SHEIKH TAMIM BIN HAMAD AL-THANI, Emir of Qatar, said the world faces challenges that cross boundaries and must be dealt with according to international law and without double standards. To those ends, he called for the reform of the United Nations. The illegal blockade imposed on Qatar was the result of a pre‑arranged campaign, based on fabrication. Despite the challenges that blockade created, his country experienced a strengthening of status and consolidation of its role as an active partner in regional and international arenas. He expressed appreciation for the assistance of friendly nations in ending the crisis, adding that differences in views on regional issues should not paralyse the effectiveness of important regional organizations like the Gulf Cooperation Council, as it harms their international reputation.
Little progress has been made on lingering issues in the Middle East, he said, citing the political stalemate in Palestine. The deterioration of the situation in the Palestinian territories lays a historic responsibility on the Security Council, he said, reaffirming the importance of negotiations and emphasizing the commitment to the resolutions of international legitimacy, including the two-State solution and the Arab peace initiative. His country will continue to provide material and political support to the Palestinian people.
Regarding the ongoing crisis in Syria, he said the failure to deter that country’s regime from committing crimes will render the provisions of international and human rights law devoid of any meaning and will further raise the existing ceiling on the use of violence against people in his region. The humanitarian, moral and legal catastrophe in that country requires the international community to double its efforts to find a peaceful solution. Regarding the situation in Yemen, he called on all parties to end the conflict based on Security Council resolution 2216 (2015). Advocating for free access for humanitarian assistance in all areas in Yemen, he announced Qatar’s agreement with the United Nations to fight cholera in Yemen by supporting projects addressing the disease there. Regarding the Libyan crisis, he said the security and territorial integrity of the country were at stake. Foreign intervention in Libyan affairs only complicates the crisis and contradicts Security Council resolutions. In Iraq, he praised the efforts of the Government to restore stability and national reconciliation in its fight against terrorism.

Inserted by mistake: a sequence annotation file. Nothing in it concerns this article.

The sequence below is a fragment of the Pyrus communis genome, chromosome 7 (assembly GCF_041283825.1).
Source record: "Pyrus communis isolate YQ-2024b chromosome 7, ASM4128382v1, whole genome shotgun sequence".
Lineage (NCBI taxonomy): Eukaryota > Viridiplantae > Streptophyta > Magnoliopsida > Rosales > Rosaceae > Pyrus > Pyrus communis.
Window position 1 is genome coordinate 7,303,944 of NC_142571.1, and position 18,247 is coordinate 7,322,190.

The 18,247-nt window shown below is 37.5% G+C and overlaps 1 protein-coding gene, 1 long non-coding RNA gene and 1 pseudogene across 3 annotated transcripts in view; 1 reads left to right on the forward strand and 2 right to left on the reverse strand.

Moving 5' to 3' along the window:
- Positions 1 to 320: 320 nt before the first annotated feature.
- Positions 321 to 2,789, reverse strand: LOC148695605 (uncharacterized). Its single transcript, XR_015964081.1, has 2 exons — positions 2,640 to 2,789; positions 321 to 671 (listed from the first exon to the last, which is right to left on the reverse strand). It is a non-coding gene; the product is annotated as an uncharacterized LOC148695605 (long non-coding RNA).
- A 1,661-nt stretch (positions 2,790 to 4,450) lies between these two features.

Terrorism has become one of the world’s outstanding challenges, he said, affirming his country’s prioritizing of the issue on every level. In order to achieve success in the war on terrorism, four prerequisites must be met. First, there must be international cooperation in combatting violence resulting from extremism and violence against civilians. Second, standards of fighting terrorism must be unified so that there is a universal definition not dependent on religion or ethnicity. Third, the roots and causes of terrorism must be addressed in the political, social and cultural spheres. Lastly, it is crucial to avoid giving partisan connotation to the term “terrorist”. Educating youth is the first line of defence for the collective security system and crucial in fighting terrorism. To that end, his country, in collaboration with the United Nations, has committed to educating 10 million children and providing economic empowerment to half a million young people.
Highlighting the importance of the protection of human rights in Qatar, he said his country had recently passed a law regulating political asylum in the country and has invited several international human rights organizations to establish regional offices there. In conclusion, he emphasized the need for freedom of access in the cybersphere and the need to protect citizens against hacking and the importance of national cybersecurity.